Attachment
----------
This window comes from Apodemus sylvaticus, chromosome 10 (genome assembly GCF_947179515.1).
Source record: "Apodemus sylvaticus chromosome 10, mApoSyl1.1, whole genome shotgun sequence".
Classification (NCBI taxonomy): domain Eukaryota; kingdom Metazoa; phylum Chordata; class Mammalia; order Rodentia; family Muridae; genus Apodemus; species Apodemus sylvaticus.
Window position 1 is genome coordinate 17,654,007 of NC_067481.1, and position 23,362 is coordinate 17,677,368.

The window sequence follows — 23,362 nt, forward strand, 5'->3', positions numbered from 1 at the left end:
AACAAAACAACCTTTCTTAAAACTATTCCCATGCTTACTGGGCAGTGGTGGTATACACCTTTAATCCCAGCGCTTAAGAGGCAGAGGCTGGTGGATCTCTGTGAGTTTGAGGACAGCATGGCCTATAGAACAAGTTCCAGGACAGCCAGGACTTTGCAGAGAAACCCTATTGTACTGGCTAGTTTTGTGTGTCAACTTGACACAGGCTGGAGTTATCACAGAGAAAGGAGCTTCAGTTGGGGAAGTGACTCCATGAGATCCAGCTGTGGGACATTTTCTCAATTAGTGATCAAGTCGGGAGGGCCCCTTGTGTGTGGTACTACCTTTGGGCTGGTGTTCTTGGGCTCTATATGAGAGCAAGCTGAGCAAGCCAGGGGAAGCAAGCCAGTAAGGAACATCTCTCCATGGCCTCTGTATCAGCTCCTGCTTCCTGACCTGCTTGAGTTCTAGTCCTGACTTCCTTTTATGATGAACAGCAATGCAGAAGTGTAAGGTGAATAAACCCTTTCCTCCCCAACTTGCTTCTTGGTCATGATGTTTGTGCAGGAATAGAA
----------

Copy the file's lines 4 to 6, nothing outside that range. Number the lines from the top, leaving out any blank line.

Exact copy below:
Window position 1 is genome coordinate 17,654,007 of NC_067481.1, and position 23,362 is coordinate 17,677,368.

The window sequence follows — 23,362 nt, forward strand, 5'->3', positions numbered from 1 at the left end:
AACAAAACAACCTTTCTTAAAACTATTCCCATGCTTACTGGGCAGTGGTGGTATACACCTTTAATCCCAGCGCTTAAGAGGCAGAGGCTGGTGGATCTCTGTGAGTTTGAGGACAGCATGGCCTATAGAACAAGTTCCAGGACAGCCAGGACTTTGCAGAGAAACCCTATTGTACTGGCTAGTTTTGTGTGTCAACTTGACACAGGCTGGAGTTATCACAGAGAAAGGAGCTTCAGTTGGGGAAGTGACTCCATGAGATCCAGCTGTGGGACATTTTCTCAATTAGTGATCAAGTCGGGAGGGCCCCTTGTGTGTGGTACTACCTTTGGGCTGGTGTTCTTGGGCTCTATATGAGAGCAAGCTGAGCAAGCCAGGGGAAGCAAGCCAGTAAGGAACATCTCTCCATGGCCTCTGTATCAGCTCCTGCTTCCTGACCTGCTTGAGTTCTAGTCCTGACTTCCTTTTATGATGAACAGCAATGCAGAAGTGTAAGGTGAATAAACCCTTTCCTCCCCAACTTGCTTCTTGGTCATGATGTTTGTGCAGGAATAGAA